T Nation

Shoulders and Bench Press


#1

Hi to all,
im not a strong guy.
but i'm working on it.
my bench press record is at 135kg (@95kg body weight)

i can lift now 3x130kg but i have a little problem. i feel my shoulder "breack"

i dont know how describe the feeling(english is not my 1st language...)
but whem i push the barebell to lock out i feel like my shoulders would "breack down"...

i think i need more specific training on sholuders... usually i do military press and then isolation exerecize..

how can i improve the stability and strenght of shoulder joints?


#2

Try closed chain stability work such as push-ups on a medicine ball or suspended chain push-ups.


#3

Front raises with dumbells. Dumbell benching. Higher rep training will build up some size around the joint for support.


#4

rotator cuff exersizes


#5

Long arms shallow chest means eventual shoulder problems if you keep Benching.

(How is that for short and to the point?)


#6

ding ding


#7

I second that.

There are certain people on this site that will try to help you. He's one.


#8

Of course you know that there are many ways to build an impressive chest but if your like me, you just love to bench.

I was on the way to destroying my shoulders from bench pressing until I did the following three things.

  1. Dedicate time in your routine for concentrating on the rotator cuff.

  2. Eliminate incline barbell press and use only dumbells on incline.

  3. Use a power lifting style on the flat bench. Pull your shoulder blades back and down, put an arch in your lower back and lock in to that position. Press from the lower chest,upper abs.

This position puts your shoulders at an advantage and in my experience will eliminate shoulder problems from bench pressing.

Good job on your improvements. Hope these tips are useful to you.


#9

lower the volume in your horizontal pressing exercises for a while

do extra rotator cuff exercises...tons.

also:

rear delt flyes
pullovers
facepulls


#10

i already do db front rise in my wo.
i'll insert db bp...
thx


#11

i dont understand what you mean


#12

as you say, i just love BP :slight_smile:

i'll insert them in my next wo.

i have already eliminate them :slight_smile:
i use DB on incline/decline.

aside the starting position i already use that setting. i'll improve it...

thx for the help:)


#13

My point is an easy one:

Lifters who have shorter arms and more of a barrel chest are less prone to injury from the Bench Press.

PERIOD

Those lifters with longer arms and more shallow chests will become injured performing the Bench Press. It's not a matter of if but when!

Those with longer arms and more shallow chests can build their pecs using other means.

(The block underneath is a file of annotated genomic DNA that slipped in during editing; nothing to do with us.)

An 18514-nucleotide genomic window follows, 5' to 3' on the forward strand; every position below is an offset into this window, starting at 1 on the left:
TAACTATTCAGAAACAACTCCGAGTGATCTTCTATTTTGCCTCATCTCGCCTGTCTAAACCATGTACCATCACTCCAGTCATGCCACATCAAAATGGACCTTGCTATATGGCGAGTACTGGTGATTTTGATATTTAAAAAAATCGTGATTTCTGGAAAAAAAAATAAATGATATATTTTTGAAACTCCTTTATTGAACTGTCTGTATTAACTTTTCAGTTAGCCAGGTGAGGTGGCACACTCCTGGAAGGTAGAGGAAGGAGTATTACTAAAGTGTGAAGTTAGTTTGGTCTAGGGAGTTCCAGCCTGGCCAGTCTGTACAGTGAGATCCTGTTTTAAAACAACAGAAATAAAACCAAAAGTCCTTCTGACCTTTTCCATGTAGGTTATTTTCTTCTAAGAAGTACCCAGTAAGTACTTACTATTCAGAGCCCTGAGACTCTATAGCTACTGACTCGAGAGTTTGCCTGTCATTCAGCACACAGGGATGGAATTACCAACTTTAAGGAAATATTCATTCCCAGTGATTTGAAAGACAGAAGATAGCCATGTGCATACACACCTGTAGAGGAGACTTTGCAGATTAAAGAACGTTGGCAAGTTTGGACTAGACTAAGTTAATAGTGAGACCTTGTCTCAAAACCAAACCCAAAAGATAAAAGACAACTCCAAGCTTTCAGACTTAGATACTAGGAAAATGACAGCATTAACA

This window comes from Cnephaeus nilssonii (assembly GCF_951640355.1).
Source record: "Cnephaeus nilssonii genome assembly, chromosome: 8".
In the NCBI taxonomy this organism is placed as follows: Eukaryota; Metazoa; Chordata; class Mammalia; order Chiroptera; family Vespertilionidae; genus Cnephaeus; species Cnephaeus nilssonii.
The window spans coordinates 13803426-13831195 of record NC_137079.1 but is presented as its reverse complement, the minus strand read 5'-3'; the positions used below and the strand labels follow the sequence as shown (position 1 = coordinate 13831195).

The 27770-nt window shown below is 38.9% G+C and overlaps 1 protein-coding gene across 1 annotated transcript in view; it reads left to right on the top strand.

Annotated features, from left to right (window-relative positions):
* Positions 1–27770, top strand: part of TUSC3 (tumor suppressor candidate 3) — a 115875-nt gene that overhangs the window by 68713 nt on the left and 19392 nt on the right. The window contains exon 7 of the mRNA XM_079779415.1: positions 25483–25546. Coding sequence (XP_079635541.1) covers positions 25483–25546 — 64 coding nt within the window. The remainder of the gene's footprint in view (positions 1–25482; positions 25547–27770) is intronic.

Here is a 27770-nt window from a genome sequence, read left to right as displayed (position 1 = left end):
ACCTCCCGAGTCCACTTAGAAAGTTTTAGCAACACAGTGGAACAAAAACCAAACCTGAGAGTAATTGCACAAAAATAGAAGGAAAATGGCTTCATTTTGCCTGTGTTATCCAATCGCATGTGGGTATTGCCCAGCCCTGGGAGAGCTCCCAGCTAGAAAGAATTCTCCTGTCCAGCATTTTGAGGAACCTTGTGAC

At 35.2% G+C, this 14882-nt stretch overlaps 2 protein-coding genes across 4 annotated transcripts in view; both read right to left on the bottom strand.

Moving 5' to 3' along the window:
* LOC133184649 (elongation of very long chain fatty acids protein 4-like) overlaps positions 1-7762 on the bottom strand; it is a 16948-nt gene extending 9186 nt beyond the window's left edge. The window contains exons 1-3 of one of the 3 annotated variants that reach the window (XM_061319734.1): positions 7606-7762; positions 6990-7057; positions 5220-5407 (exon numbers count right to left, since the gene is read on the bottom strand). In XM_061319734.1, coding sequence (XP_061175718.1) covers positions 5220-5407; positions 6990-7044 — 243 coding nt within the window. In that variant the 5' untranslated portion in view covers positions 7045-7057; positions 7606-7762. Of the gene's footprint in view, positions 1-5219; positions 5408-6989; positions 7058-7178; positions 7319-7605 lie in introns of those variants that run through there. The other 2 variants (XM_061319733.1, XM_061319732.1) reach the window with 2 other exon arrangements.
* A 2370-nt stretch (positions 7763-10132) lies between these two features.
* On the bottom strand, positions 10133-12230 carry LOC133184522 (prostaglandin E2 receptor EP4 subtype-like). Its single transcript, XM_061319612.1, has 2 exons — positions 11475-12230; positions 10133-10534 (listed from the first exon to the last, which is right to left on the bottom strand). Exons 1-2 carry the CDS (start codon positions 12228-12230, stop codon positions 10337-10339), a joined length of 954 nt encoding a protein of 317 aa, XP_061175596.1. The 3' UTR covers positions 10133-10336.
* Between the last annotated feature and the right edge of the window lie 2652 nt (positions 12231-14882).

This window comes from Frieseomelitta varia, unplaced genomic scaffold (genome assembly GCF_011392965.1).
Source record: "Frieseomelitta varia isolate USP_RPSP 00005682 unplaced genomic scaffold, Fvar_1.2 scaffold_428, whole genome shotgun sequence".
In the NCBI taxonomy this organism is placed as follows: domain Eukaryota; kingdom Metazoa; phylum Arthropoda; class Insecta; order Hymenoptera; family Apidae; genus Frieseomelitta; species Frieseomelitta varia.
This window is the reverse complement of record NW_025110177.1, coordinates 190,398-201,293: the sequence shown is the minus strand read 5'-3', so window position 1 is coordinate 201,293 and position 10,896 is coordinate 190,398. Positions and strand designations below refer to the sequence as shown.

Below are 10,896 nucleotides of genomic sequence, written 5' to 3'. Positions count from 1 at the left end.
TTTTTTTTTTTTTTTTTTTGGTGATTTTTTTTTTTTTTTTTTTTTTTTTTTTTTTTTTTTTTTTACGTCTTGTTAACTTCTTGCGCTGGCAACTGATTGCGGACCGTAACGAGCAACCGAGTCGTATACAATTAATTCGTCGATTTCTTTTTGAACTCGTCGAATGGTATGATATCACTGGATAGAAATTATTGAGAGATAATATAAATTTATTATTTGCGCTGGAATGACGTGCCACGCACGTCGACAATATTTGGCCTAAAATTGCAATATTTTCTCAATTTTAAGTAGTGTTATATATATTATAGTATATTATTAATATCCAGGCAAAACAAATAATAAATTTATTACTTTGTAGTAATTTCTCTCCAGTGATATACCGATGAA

I do not allow my own son to Bench Press!


#14

Zeb is mostly correct in his assertion that people with long arms will have shoulder problems. There are a few things you can do that have worked for me. First of all, my wingspan is 76 inches and I am 72 inches tall so I have gorilla arms.

Anyway, you can just stop benching and start doing dumbell-presses, which is what I did a few years ago when my shoulder began to pop. I have been benching again lately without pain or popping because I changed my posture.

What I do now is PUFF my chest up and out as far as possible while keeping the entire length of the spine straight and flat on the bench. I also tuck my chin into my neck in order to keep that part of the spine straight. The belly-button should be sucked into the spine as close as possible, this will help you open up your chest without arching your spine. Also the scapulae should be pulled back as much as functionally possible.

During the actual bench movement I have found it to be less stressful on the shoulders if I keep the elbows pointed toward the feet as much as functionally possible.

I do similiar posture and keep my elbows pointed as straight backward as possible for bar-dips.

Someone else mentioned rotator cuff excercises, these are good. Search this site and find examples of those.


#15

Gentlemen, nobody is asking about his set up.

So, tell us, how's your set up?


#16

There have been a number of articles on shoulder problems and benchpresses.

Adding a front raise is NOT the answer.

Shoulder the Load
by Mike Robertson
http://www.T-Nation.com/readTopic.do?id=538204

Long Live Your Bench
by Ian King
http://www.T-Nation.com/readTopic.do?id=460658

Out of Kilter IV
Stop Shoulder Pain Cold!
by Ian King
http://www.T-Nation.com/readTopic.do?id=459716

8 Weeks to Monster Shoulders
by Alwyn Cosgrove and Chad Waterbury
http://www.T-Nation.com/readTopic.do?id=818555

Question of Strength
By Charles Poliquin
http://www.T-Nation.com/findArticle.do?article=2cp

Cracking the Rotator Cuff Conundrum
by Eric Cressey
http://www.T-Nation.com/findArticle.do?article=280rotator2


#17

I agree, but have a few more thoughts if you really like to bench.

1) keep the weight low and do reps. The max only matters for pride and competition.

2) modify your grip - bring it in to more of a closegrip range. That way your press will use more tris and less shoulders.

3) always keep your form perfect. Before your form fails, rack the weight. Better safe than sorry.


#18

Number one is an exceptionally good piece of advice!


#19

Ex-Fucking-actly

Do NOT add a front raise.

STOP ADDING THINGS PERIOD THAT IS THE PROBLEM!!!!!!!!!

"Oh this works, I'll add that, oh this works too I'll add that as well"

Take some time off, or at least limit your horizontal pressing volume and do some goddamn rotator cuff work for 3-4 weeks.

Hell you might bench MORE with the break than if you hadn't!!!!!!!!!

Read those articles bro.


#20

[quote]ZEB wrote:
My point is an easy one:

Lifters who have shorter arms and more of a barrel chest are less prone to injury from the Bench Press.
[quote]

ok, now i have understood. i'm quite the kind of "short" lifter you talk about.
i'm 1.70m tall with a 1.20cm chest circumference